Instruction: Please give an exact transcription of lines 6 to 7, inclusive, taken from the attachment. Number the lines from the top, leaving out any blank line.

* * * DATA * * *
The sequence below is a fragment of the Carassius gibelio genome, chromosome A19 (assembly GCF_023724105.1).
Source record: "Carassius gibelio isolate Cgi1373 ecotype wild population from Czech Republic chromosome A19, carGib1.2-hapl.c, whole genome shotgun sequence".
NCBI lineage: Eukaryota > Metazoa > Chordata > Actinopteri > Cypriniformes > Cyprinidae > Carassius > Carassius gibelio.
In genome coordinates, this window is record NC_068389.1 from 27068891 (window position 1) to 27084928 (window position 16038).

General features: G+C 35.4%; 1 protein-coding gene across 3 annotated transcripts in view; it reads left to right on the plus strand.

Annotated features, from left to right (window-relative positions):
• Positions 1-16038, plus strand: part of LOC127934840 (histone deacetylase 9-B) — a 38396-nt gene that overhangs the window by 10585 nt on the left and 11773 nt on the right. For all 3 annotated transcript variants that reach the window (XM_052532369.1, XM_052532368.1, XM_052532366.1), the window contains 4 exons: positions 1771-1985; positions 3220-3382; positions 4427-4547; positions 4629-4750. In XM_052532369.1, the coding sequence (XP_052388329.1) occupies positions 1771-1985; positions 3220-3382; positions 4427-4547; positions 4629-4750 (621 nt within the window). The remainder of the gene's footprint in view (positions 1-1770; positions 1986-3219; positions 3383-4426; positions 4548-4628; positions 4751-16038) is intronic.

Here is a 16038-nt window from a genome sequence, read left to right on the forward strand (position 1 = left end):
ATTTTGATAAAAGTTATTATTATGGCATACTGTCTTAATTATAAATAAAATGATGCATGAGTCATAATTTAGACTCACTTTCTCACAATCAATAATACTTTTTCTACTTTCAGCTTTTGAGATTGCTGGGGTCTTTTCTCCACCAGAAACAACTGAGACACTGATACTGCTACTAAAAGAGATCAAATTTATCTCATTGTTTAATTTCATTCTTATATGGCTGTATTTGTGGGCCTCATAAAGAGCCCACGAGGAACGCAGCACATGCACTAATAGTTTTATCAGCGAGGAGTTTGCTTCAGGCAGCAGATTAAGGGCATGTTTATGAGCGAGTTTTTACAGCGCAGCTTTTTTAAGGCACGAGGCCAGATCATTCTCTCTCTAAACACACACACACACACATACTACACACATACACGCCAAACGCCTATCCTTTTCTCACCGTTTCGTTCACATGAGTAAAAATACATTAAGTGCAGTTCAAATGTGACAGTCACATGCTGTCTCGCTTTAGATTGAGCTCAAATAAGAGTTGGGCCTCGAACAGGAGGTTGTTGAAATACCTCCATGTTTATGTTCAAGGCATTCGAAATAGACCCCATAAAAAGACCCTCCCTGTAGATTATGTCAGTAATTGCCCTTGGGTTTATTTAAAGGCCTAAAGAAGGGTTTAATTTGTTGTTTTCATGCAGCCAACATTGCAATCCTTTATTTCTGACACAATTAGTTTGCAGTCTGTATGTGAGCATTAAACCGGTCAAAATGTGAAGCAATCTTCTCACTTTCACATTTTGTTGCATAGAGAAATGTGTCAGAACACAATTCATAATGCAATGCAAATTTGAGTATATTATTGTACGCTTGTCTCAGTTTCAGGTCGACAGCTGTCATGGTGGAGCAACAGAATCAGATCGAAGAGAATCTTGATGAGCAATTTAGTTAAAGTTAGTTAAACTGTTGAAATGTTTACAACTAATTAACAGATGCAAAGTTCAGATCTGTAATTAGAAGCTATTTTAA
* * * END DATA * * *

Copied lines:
Annotated features, from left to right (window-relative positions):
• Positions 1-16038, plus strand: part of LOC127934840 (histone deacetylase 9-B) — a 38396-nt gene that overhangs the window by 10585 nt on the left and 11773 nt on the right. For all 3 annotated transcript variants that reach the window (XM_052532369.1, XM_052532368.1, XM_052532366.1), the window contains 4 exons: positions 1771-1985; positions 3220-3382; positions 4427-4547; positions 4629-4750. In XM_052532369.1, the coding sequence (XP_052388329.1) occupies positions 1771-1985; positions 3220-3382; positions 4427-4547; positions 4629-4750 (621 nt within the window). The remainder of the gene's footprint in view (positions 1-1770; positions 1986-3219; positions 3383-4426; positions 4548-4628; positions 4751-16038) is intronic.